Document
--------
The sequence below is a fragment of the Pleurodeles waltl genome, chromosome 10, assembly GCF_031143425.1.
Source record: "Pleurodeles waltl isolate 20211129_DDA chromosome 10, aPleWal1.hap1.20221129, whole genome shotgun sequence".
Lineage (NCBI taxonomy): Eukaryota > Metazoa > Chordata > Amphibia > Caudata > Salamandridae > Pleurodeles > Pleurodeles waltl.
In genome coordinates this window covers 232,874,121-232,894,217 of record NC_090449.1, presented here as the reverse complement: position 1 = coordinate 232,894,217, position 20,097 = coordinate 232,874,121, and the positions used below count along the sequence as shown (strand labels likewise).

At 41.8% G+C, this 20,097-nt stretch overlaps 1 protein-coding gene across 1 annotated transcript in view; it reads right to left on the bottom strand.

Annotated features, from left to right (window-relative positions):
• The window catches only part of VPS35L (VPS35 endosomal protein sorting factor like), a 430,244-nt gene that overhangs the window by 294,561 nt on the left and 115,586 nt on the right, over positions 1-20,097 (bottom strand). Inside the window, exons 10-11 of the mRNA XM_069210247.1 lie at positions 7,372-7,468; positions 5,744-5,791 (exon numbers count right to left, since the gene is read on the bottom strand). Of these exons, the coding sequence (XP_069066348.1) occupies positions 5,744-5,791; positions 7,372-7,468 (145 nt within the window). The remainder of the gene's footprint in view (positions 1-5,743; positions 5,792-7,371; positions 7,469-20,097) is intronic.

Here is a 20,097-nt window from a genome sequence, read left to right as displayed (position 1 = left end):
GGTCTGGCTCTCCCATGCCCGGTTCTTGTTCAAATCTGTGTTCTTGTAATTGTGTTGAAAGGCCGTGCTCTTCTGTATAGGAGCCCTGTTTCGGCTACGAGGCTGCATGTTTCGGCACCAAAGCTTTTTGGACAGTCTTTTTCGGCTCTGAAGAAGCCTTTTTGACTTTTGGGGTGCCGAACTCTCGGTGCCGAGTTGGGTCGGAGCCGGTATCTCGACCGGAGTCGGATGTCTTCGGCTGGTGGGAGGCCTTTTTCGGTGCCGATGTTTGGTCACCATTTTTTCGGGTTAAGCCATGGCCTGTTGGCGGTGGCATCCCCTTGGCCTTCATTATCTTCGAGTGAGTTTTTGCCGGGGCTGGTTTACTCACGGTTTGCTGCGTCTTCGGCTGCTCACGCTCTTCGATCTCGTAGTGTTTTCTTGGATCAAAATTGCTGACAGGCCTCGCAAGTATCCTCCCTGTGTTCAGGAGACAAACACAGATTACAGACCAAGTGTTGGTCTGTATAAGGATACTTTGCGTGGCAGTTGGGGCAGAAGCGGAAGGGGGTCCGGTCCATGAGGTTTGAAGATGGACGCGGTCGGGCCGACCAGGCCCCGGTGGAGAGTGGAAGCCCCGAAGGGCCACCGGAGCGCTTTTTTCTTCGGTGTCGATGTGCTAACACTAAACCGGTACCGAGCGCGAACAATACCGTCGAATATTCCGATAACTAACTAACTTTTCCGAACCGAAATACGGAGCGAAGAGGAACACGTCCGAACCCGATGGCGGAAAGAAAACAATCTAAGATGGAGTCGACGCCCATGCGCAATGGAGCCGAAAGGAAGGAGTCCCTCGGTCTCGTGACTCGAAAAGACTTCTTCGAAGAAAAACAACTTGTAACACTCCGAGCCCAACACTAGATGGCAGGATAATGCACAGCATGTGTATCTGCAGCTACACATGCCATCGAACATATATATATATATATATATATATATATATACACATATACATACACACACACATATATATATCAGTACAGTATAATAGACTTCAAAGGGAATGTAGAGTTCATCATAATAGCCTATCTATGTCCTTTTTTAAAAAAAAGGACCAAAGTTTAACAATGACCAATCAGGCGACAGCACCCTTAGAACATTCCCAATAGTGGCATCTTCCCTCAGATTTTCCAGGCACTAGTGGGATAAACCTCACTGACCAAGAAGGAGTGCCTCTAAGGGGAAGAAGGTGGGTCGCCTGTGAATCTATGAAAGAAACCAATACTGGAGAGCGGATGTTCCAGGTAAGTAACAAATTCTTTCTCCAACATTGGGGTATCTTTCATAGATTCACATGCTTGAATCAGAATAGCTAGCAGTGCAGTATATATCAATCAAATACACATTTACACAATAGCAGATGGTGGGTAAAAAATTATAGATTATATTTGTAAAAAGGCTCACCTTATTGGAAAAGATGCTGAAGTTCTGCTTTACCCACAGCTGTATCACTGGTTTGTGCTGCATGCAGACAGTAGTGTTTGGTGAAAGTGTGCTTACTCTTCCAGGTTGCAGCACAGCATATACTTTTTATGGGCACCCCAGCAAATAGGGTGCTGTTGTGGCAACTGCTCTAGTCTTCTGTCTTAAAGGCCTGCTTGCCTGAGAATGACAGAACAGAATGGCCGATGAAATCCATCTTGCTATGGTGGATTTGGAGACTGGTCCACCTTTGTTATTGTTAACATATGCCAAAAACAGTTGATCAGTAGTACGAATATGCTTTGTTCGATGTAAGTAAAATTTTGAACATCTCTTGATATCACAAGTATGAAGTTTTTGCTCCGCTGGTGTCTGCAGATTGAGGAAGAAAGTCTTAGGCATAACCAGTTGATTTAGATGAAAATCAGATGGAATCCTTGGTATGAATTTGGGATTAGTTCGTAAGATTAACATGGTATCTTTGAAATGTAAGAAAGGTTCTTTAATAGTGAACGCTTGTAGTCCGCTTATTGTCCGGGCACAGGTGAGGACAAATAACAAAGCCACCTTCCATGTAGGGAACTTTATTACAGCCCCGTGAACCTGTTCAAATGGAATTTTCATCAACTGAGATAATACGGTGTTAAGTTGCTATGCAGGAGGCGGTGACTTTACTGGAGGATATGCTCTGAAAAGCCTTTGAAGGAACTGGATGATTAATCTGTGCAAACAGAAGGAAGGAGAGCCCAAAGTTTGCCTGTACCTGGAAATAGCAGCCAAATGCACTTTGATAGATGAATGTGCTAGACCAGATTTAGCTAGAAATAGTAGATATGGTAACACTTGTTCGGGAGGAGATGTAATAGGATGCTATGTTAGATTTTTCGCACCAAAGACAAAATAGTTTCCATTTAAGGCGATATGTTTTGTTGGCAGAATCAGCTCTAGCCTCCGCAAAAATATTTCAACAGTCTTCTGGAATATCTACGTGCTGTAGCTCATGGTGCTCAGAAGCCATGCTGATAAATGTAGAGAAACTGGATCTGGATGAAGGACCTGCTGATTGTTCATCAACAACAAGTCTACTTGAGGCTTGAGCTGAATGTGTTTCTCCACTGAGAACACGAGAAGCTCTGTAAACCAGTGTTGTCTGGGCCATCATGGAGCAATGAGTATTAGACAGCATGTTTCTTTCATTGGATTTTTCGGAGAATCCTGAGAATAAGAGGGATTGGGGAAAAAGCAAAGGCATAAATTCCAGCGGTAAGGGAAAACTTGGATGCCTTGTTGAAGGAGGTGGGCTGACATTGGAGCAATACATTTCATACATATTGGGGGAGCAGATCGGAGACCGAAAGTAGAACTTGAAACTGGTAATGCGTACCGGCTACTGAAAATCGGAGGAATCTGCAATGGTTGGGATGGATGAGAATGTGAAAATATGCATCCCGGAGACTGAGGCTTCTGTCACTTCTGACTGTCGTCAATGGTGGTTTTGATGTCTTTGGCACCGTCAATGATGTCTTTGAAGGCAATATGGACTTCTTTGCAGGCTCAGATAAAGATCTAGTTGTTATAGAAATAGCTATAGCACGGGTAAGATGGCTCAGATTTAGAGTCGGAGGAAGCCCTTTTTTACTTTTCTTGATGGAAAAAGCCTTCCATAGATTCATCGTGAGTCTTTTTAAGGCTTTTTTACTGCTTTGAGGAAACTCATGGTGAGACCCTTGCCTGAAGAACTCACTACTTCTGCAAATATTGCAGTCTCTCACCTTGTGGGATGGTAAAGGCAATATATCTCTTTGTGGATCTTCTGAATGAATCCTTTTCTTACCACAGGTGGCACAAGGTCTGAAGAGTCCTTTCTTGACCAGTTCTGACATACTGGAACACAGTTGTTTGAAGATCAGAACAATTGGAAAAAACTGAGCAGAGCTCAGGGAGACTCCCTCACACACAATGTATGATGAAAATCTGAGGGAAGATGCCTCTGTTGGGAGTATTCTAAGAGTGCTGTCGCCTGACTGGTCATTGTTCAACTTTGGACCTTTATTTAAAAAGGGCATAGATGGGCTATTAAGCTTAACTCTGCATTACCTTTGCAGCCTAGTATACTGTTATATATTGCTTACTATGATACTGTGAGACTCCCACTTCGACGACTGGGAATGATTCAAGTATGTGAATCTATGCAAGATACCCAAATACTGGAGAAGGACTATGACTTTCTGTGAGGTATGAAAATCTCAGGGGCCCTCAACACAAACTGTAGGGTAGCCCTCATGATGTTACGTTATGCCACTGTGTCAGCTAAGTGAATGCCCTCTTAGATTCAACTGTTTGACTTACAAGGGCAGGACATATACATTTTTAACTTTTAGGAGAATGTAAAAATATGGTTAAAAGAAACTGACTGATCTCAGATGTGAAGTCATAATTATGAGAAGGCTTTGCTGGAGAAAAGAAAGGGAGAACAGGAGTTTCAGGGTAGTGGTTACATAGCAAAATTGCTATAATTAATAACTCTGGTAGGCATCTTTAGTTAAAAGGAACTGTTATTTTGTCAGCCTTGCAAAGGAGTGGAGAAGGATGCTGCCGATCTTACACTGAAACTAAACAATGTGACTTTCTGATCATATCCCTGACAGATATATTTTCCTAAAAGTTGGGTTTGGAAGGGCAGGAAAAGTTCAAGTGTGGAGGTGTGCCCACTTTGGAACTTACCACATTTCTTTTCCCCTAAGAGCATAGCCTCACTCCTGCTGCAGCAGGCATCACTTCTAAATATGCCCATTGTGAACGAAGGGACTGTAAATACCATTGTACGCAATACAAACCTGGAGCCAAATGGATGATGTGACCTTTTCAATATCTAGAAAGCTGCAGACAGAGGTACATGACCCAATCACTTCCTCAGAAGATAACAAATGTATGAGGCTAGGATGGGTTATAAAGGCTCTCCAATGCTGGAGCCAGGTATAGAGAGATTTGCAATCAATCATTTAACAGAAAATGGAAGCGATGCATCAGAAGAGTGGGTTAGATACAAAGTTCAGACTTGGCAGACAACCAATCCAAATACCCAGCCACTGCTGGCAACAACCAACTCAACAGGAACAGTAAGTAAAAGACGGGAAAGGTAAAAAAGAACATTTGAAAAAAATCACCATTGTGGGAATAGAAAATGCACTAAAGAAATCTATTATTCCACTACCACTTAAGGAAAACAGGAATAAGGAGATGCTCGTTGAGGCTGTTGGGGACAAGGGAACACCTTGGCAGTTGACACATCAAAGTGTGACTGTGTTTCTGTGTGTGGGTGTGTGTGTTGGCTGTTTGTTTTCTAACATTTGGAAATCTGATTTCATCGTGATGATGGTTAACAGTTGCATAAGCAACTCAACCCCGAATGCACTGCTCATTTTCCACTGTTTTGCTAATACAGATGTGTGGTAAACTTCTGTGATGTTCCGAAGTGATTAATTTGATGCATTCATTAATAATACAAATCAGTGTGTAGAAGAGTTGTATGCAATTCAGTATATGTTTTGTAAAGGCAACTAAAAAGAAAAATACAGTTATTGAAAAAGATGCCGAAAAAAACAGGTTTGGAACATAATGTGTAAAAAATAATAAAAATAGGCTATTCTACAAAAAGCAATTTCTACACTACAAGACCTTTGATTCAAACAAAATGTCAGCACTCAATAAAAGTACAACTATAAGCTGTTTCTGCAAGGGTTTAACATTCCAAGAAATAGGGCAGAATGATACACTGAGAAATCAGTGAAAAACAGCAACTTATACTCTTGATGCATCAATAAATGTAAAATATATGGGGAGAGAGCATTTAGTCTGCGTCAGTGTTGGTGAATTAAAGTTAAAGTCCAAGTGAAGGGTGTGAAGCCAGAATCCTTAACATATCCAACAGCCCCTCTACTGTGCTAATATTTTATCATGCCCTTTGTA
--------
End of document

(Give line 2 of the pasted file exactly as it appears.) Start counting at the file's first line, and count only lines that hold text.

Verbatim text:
Source record: "Pleurodeles waltl isolate 20211129_DDA chromosome 10, aPleWal1.hap1.20221129, whole genome shotgun sequence".